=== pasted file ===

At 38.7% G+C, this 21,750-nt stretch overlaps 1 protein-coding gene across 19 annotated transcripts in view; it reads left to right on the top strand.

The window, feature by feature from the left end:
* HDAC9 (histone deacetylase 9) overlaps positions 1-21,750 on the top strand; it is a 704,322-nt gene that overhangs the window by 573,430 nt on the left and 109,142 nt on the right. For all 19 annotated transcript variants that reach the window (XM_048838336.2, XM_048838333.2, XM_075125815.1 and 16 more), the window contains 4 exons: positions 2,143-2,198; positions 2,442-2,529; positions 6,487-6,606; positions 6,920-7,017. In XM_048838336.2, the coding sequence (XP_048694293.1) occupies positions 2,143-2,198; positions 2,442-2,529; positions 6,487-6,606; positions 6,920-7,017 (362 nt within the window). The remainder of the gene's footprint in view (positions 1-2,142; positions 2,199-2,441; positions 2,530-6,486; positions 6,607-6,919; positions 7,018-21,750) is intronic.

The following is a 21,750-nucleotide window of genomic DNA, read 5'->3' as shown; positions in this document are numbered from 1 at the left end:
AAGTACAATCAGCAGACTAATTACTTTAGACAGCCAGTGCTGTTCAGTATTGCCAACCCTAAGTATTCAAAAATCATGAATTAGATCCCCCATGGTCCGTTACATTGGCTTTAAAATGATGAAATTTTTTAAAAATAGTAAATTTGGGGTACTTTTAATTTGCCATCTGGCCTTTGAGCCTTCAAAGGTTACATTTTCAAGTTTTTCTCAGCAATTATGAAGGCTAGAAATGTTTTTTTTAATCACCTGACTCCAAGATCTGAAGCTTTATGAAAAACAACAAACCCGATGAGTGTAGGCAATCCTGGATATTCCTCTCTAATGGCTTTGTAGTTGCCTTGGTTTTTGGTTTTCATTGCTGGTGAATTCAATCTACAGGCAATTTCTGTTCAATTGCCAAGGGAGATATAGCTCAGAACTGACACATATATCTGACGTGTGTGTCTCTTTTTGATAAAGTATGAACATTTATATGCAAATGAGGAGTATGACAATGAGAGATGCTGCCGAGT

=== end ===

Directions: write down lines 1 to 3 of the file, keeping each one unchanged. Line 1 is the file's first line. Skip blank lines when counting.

At 38.7% G+C, this 21,750-nt stretch overlaps 1 protein-coding gene across 19 annotated transcripts in view; it reads left to right on the top strand.

The window, feature by feature from the left end:
* HDAC9 (histone deacetylase 9) overlaps positions 1-21,750 on the top strand; it is a 704,322-nt gene that overhangs the window by 573,430 nt on the left and 109,142 nt on the right. For all 19 annotated transcript variants that reach the window (XM_048838336.2, XM_048838333.2, XM_075125815.1 and 16 more), the window contains 4 exons: positions 2,143-2,198; positions 2,442-2,529; positions 6,487-6,606; positions 6,920-7,017. In XM_048838336.2, the coding sequence (XP_048694293.1) occupies positions 2,143-2,198; positions 2,442-2,529; positions 6,487-6,606; positions 6,920-7,017 (362 nt within the window). The remainder of the gene's footprint in view (positions 1-2,142; positions 2,199-2,441; positions 2,530-6,486; positions 6,607-6,919; positions 7,018-21,750) is intronic.